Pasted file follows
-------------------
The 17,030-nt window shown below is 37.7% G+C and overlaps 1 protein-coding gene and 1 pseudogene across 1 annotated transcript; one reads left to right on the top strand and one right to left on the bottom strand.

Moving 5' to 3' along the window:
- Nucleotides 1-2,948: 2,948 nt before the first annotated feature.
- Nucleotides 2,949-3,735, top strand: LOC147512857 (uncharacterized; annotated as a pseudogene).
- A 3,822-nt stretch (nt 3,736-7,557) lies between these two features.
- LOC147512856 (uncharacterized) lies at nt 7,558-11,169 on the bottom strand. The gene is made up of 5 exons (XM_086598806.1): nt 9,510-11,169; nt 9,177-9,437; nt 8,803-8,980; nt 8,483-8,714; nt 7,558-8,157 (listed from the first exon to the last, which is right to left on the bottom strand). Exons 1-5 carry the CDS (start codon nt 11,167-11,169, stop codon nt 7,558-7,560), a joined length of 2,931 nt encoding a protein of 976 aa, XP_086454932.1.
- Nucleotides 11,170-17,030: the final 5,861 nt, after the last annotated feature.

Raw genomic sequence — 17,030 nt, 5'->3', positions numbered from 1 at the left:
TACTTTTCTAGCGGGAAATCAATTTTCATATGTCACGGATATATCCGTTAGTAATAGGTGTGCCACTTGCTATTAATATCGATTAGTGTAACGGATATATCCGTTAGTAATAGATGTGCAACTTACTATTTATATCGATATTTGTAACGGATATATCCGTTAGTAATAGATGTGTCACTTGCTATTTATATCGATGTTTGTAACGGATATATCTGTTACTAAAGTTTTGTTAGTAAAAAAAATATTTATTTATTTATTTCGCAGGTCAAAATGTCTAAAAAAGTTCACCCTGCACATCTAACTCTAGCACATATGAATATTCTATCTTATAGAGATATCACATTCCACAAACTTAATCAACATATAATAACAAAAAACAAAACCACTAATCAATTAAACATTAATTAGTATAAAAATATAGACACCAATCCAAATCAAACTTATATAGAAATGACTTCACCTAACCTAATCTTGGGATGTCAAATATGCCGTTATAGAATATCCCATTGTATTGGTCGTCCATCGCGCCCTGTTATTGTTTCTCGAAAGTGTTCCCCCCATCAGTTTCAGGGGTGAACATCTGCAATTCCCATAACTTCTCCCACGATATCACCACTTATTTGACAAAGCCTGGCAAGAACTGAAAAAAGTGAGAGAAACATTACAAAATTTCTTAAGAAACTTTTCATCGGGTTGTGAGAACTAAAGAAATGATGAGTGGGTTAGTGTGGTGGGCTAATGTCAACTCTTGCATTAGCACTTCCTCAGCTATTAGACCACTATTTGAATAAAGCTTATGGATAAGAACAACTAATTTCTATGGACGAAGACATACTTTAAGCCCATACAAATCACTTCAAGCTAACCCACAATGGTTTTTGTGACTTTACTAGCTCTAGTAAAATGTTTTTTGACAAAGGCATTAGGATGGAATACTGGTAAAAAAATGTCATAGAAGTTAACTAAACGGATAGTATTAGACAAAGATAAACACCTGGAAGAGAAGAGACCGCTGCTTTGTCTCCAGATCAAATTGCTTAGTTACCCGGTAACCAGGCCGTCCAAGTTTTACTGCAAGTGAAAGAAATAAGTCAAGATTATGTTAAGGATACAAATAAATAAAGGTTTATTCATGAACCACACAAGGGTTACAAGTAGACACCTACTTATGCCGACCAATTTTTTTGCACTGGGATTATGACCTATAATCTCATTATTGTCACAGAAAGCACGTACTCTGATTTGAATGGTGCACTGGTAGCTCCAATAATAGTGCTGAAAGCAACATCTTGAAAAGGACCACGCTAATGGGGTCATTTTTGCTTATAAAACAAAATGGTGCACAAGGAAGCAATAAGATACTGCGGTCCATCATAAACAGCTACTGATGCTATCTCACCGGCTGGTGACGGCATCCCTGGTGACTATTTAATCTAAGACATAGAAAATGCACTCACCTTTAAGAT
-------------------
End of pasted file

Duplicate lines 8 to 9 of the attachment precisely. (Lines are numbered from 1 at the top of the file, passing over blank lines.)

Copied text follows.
Raw genomic sequence — 17,030 nt, 5'->3', positions numbered from 1 at the left:
TACTTTTCTAGCGGGAAATCAATTTTCATATGTCACGGATATATCCGTTAGTAATAGGTGTGCCACTTGCTATTAATATCGATTAGTGTAACGGATATATCCGTTAGTAATAGATGTGCAACTTACTATTTATATCGATATTTGTAACGGATATATCCGTTAGTAATAGATGTGTCACTTGCTATTTATATCGATGTTTGTAACGGATATATCTGTTACTAAAGTTTTGTTAGTAAAAAAAATATTTATTTATTTATTTCGCAGGTCAAAATGTCTAAAAAAGTTCACCCTGCACATCTAACTCTAGCACATATGAATATTCTATCTTATAGAGATATCACATTCCACAAACTTAATCAACATATAATAACAAAAAACAAAACCACTAATCAATTAAACATTAATTAGTATAAAAATATAGACACCAATCCAAATCAAACTTATATAGAAATGACTTCACCTAACCTAATCTTGGGATGTCAAATATGCCGTTATAGAATATCCCATTGTATTGGTCGTCCATCGCGCCCTGTTATTGTTTCTCGAAAGTGTTCCCCCCATCAGTTTCAGGGGTGAACATCTGCAATTCCCATAACTTCTCCCACGATATCACCACTTATTTGACAAAGCCTGGCAAGAACTGAAAAAAGTGAGAGAAACATTACAAAATTTCTTAAGAAACTTTTCATCGGGTTGTGAGAACTAAAGAAATGATGAGTGGGTTAGTGTGGTGGGCTAATGTCAACTCTTGCATTAGCACTTCCTCAGCTATTAGACCACTATTTGAATAAAGCTTATGGATAAGAACAACTAATTTCTATGGACGAAGACATACTTTAAGCCCATACAAATCACTTCAAGCTAACCCACAATGGTTTTTGTGACTTTACTAGCTCTAGTAAAATGTTTTTTGACAAAGGCATTAGGATGGAATACTGGTAAAAAAATGTCATAGAAGTTAACTAAACGGATAGTATTAGACAAAGATAAACACCTGGAAGAGAAGAGACCGCTGCTTTGTCTCCAGATCAAATTGCTTAGTTACCCGGTAACCAGGCCGTCCAAGTTTTACTGCAAGTGAAAGAAATAAGTCAAGATTATGTTAAGGATACAAATAAATAAAGGTTTATTCATGAACCACACAAGGGTTACAAGTAGACACCTACTTATGCCGACCAATTTTTTTGCACTGGGATTATGACCTATAATCTCATTATTGTCACAGAAAGCACGTACTCTGATTTGAATGGTGCACTGGTAGCTCCAATAATAGTGCTGAAAGCAACATCTTGAAAAGGACCACGCTAATGGGGTCATTTTTGCTTATAAAACAAAATGGTGCACAAGGAAGCAATAAGATACTGCGGTCCATCATAAACAGCTACTGATGCTATCTCACCGGCTGGTGACGGCATCCCTGGTGACTATTTAATCTAAGACATAGAAAATGCACTCACCTTTAAGAT